Graceful provocateur Mr. Pedro Almodovar’s mix of melodrama and mystery takes place (for the most part) in an isolated mansion, owned by renowned facial transplant surgeon Robert Ledgard (Antonio Banderas). His obsessive work nature has indirectly resulted in the death of his wife in an accident. Now, he takes up a new obsession –a beautiful, young woman Vera Cruz (Elena Anaya) is locked up in upstairs bedroom, cloaked in flesh-colored body stocking. The twisted sexuality, the painful coincidences, and the near-parody treatment of mystery are all the familiar Almodovar touches. There are narrative deficiencies in the film, which to an extent is masked by the exploration of the conflict between our inner self and the face & body, which serves as the abode.
7. Goodnight Mommy  | Directors: Severin Fiala, Veronika Franz
Austrian film-makers Veronika Franz and Severin Fiala’s disturbing psychological horror depicts the degrading bond between bandage-wrapped mother and her 10 year old twin boys, Lukas and Elias. As a gruesome genre picture, “Goodnight Mommy” works since it includes the double scary propositions: an unloving mother and an evil kid. The reconstructive plastic surgery of the mother (who had met up with an accident) makes the boys think whether she is their mom or some impostor ‘mummy’. The boys playing ‘who-am-I’ game with mom is one of the film’s riveting sequences (and let’s not forget that torture scene). Nevertheless, despite all the uncertainty and tensed atmosphere, I felt it could have developed the central characters a bit more to convey a rich, psychological profundity.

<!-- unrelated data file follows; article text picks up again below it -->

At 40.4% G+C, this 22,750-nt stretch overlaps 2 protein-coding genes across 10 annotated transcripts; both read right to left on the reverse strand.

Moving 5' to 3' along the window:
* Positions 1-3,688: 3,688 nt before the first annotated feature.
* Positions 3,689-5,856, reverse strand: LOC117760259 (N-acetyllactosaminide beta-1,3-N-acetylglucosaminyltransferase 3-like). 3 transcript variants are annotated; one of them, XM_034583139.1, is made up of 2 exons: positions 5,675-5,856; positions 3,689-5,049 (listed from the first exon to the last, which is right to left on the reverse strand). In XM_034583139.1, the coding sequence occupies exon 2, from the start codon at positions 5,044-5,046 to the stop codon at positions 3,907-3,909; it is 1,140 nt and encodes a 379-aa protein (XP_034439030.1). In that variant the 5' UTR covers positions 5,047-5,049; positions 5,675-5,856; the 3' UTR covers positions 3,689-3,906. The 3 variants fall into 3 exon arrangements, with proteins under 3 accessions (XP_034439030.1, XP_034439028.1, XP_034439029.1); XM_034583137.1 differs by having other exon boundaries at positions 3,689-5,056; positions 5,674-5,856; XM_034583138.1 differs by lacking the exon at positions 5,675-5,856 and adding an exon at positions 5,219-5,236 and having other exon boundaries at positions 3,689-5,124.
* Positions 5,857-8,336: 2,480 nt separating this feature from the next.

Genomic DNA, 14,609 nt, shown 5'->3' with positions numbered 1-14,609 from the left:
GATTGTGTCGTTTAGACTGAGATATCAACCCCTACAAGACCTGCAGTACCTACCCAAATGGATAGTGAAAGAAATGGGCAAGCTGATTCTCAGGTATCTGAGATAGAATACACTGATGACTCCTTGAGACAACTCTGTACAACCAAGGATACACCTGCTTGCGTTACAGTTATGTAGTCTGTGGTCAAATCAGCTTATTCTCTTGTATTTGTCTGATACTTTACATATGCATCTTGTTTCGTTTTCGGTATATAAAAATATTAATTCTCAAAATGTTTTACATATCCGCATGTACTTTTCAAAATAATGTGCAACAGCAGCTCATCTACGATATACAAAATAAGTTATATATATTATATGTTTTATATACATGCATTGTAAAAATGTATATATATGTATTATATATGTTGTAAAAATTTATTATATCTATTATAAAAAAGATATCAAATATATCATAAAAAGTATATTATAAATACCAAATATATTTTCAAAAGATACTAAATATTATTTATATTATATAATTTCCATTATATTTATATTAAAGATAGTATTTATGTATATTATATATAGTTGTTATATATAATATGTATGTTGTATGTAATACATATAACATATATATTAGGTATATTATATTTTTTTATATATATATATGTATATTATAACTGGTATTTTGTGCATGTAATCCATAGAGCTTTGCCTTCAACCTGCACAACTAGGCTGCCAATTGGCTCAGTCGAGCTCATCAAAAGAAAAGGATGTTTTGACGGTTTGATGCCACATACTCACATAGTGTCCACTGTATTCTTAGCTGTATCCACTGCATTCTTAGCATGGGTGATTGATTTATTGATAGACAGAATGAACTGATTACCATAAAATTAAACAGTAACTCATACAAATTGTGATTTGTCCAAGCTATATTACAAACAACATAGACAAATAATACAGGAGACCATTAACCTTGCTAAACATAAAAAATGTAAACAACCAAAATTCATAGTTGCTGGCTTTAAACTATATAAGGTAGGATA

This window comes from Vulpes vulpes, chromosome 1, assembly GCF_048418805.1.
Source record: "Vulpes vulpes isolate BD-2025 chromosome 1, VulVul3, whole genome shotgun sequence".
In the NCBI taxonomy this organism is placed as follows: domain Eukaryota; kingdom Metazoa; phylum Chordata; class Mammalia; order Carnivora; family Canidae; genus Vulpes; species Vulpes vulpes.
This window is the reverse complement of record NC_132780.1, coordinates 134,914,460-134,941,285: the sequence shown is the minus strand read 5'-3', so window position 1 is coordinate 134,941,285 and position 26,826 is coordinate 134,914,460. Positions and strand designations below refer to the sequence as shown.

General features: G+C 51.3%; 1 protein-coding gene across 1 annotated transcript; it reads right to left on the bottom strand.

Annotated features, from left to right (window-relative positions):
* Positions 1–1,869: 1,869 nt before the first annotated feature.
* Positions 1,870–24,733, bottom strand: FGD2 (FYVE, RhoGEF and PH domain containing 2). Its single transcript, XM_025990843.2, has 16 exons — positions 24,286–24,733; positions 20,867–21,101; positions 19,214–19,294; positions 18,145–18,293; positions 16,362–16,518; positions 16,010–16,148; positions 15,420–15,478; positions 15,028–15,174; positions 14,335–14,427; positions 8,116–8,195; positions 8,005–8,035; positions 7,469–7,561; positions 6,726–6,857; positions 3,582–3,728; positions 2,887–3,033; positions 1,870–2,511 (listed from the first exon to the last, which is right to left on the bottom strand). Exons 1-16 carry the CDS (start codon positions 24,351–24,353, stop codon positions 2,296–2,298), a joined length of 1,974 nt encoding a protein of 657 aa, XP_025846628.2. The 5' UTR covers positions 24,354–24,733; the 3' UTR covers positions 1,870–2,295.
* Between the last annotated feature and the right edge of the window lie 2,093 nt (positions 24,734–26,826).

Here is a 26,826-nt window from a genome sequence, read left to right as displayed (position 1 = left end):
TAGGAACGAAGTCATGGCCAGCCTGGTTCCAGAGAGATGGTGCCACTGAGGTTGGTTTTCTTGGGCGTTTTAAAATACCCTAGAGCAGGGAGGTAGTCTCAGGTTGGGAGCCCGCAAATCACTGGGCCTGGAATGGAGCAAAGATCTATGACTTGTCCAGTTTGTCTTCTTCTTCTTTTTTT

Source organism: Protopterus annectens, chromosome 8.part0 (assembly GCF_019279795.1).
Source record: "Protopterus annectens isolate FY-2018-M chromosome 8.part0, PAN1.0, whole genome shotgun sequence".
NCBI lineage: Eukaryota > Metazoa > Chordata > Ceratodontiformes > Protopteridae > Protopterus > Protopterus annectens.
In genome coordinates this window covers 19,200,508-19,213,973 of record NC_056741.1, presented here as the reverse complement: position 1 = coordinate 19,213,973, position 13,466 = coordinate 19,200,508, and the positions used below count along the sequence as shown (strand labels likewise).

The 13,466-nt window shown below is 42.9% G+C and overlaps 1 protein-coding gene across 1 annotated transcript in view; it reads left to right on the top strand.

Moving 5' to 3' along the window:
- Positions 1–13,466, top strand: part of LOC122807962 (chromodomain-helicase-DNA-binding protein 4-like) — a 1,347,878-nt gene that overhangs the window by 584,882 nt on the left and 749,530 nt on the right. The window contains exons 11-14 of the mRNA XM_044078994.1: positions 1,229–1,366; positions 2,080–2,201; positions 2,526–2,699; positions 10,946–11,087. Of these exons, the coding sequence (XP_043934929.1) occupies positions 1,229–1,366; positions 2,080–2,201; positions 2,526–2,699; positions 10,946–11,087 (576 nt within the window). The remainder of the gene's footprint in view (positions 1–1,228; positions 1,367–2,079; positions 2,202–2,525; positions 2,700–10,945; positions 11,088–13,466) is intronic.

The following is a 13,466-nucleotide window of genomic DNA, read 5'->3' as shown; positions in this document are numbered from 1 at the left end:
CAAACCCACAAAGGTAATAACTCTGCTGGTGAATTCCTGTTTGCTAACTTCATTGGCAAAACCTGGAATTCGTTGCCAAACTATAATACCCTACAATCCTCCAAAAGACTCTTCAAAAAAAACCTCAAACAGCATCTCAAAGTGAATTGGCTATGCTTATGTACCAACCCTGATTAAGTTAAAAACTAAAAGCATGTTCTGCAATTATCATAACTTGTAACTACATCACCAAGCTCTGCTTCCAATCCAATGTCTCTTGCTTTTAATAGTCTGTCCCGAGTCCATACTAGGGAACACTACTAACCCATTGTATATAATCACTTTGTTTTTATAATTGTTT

6. Time  | Director: Ki-duk Kim
South Korean auteur Kim Ki-duk’s fraught love story explores how people yearning for change seek it in a new face than looking for a spiritual makeover. Young woman Seh-hee, who is insecure about her looks & body, is on the verge of nervous collapse. In one of her love-making session with boyfriend (of 2 years), she apologizes for having boring features. One day she disappears worrying her boyfriend. Seh-hee eventually returns with a new name and a new face. As in all of Kim’s movies, “Time” works as an existential tragedy and as an examination of our identity crisis. It becomes a profound experience when we identify the film’s central questions: what happens when our love decays in the passage of time, where nothing lasts forever? And how can these quick, consumer-culture surgeries bring about an extreme transformation to our lives?